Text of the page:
For its part, Russia has also raised concerns that ground-based launchers designed for use with a US theater missile defense system based in Romania could be used to launch offensive missiles, which would violate the INF treaty as well. The United States has so far refused to discuss these concerns, which has complicated trying to resolve the Russian violations.

No treaty can guarantee that all parties will follow the rules. What they can do is provide clear rules, verification to check compliance with the rules, and mechanisms for addressing issues that arise—including violations. Without such agreements, there are no rules at all.

Broader consequences of withdrawal

If the INF Treaty does indeed end in six months as scheduled, that will leave New START as the only remaining US-Russian treaty constraining nuclear weapons. And even if the administration does not withdraw from New START, it is scheduled to expire in 2021 unless the parties come to an agreement to extend it for up to five years. So far there has been no movement in that direction.

Losing the treaty would not only mean the loss of important limits on US and Russian nuclear weapons, it would also end the expansive verification system that has been developed by the two countries since the 1970s. This means the United States would lose access to valuable information about what Russia is doing and have no standing to raise objections.

With Russia announcing the development of several new nuclear weapons and the United States poised to begin a massive effort to rebuild and enhance its own nuclear arsenal, now is the time to strengthen limits on nuclear arsenals and begin discussions to develop new ones, rather than eliminating them. Cold War leaders learned the hard way that negotiating such limits did more to enhance security on both sides than building ever-larger arsenals.

Instead of repeating past mistakes, the United States should learn from them and take steps now to head off another expensive and dangerous arms race.

China and North Korea: A Viewer’s Guide

US analysts and officials often refer to North Korea as China’s ally, as if it were a diplomatic or military asset. History suggests it’s more like a rock around China’s neck. Chinese President Xi Jinping may find it too heavy to bear.

Or, he may succeed in solving one of the most intractable security problems in East Asia. The denuclearization of North Korea is the UN benchmark both Xi and North Korean leader Kim Jong-un agreed to meet. They reiterated that promise in their most recent get together in Beijing earlier this month.

Keeping it will require the two of them to untangle the mess that started when Kim’s grandfather, defying the unequivocally expressed wishes of Chinese Communist Party (CCP) Chairman Mao Zedong, crossed the 38th parallel—the dividing line between North and South Korea—and tried to reunify his country by force. Getting rid of the weapons will require eliminating the insecurities, and ambitions, that drove North Korea to build them in the first place.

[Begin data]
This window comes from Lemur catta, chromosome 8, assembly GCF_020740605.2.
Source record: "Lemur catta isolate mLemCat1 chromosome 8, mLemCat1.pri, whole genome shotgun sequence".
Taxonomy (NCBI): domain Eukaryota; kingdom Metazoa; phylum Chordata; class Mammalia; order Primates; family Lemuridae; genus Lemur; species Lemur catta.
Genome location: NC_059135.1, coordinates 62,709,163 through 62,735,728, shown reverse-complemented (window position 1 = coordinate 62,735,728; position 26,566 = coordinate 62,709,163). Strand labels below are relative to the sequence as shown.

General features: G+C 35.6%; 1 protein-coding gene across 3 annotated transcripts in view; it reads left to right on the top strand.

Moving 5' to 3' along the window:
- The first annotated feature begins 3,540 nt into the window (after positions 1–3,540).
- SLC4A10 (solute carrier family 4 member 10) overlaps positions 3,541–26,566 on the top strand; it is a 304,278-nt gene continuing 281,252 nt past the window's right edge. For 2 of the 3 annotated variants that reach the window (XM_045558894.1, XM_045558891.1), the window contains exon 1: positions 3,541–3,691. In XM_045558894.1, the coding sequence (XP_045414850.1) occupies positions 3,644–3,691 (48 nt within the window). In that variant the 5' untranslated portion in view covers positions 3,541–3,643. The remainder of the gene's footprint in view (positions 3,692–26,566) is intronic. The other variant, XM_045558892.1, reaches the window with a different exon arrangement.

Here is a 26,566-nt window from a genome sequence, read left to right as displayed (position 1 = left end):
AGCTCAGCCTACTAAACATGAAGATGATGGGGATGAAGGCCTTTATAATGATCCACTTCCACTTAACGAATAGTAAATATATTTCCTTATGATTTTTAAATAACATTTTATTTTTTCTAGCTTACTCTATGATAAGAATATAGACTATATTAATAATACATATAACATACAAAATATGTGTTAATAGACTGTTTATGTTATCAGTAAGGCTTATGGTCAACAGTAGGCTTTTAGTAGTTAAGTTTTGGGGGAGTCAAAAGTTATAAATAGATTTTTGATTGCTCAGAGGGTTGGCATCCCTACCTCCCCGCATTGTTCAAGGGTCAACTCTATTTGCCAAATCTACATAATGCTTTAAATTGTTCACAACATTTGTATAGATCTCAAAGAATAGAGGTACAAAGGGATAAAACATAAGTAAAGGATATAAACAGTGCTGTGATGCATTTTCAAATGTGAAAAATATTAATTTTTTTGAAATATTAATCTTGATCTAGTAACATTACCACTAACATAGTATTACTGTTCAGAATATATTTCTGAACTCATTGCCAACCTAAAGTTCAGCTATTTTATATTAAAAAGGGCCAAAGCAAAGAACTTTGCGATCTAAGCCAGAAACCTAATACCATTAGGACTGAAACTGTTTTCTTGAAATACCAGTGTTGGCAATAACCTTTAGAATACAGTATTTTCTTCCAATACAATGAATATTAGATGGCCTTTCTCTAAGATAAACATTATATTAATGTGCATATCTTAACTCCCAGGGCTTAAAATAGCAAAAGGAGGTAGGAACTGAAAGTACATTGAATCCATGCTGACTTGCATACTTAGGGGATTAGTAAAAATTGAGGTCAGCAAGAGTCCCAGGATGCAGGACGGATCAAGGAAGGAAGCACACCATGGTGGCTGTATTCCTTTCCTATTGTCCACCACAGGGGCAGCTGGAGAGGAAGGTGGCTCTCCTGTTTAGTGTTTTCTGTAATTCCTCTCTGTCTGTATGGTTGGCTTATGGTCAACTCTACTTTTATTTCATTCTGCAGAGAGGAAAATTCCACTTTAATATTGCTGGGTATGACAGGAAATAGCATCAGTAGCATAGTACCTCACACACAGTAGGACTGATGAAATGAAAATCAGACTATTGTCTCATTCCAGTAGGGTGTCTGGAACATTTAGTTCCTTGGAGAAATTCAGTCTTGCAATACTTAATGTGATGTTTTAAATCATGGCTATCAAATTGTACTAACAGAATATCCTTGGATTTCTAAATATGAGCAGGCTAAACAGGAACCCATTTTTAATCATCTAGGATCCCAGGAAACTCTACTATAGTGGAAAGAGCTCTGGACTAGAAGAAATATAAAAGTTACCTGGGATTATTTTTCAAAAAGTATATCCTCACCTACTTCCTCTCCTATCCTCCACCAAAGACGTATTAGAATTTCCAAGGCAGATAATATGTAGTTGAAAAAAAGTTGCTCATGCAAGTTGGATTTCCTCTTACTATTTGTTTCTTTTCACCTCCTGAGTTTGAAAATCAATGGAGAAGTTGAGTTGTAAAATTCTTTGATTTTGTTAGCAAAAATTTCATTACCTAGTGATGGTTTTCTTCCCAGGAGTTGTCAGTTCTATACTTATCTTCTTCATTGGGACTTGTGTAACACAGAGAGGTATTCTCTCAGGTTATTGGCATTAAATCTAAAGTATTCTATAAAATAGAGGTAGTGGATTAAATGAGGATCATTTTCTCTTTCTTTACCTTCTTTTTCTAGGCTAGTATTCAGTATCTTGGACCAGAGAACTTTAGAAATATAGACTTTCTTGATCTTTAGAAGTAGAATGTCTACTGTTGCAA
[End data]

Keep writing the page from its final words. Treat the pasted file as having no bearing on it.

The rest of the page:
Blind Spots

One of the weaknesses of a political regime that punishes scholars who look into sensitive subjects is that it becomes much harder for decision-makers to distinguish fact from fiction. Fortunately, the 1950s are far enough in the past that, for the moment, inquiring Chinese minds have more freedom to investigate the origins of the relationship between communist China and North Korea.

Based on the content of an October 2010 exposition from then Vice-Chairman Xi on the 60th anniversary of what the CCP calls the “War to Resist America and Help Korea,” he’s got a lot to learn.

The anniversary speech was Xi’s coming out party and it contains some whoppers. The most important, by far, is that North Korea asked Communist China to enter the war. Nothing could be farther from the truth. Thanks to a marvelously detailed exploration of Chinese and Soviet archives by China’s preeminent chronicler of the period, we now know that Kim’s grandfather did everything he could to keep China behind the front lines and that Mao sent in Chinese forces to take over the fight without Kim’s consent.

We also know that Mao did not want his North Korean comrade to attack the south in the first place. He thought Kim was impatient, over confident and that he would fail. Mao was right, and China paid an enormous military and diplomatic cost to save Kim’s government and restore the status quo ante.

Xi’s speech was all bluster and glory: an ode to pyrrhic victory over the Americans. It glossed over China’s losses and failed to consider the lessons that might be learned from an unnecessary war that solved nothing. Korea is still divided and that remains the root cause of the North’s suffering and the South’s anxiety.

Technically, China can say it won the war. It entered after the United States ignored repeated Chinese warnings not to cross the 38th parallel. General MacArthur convinced President Truman the warnings were a bluff.  China eventually left after the original dividing line was firmly secured. But it is hard to see what good can come from remembering the war that way.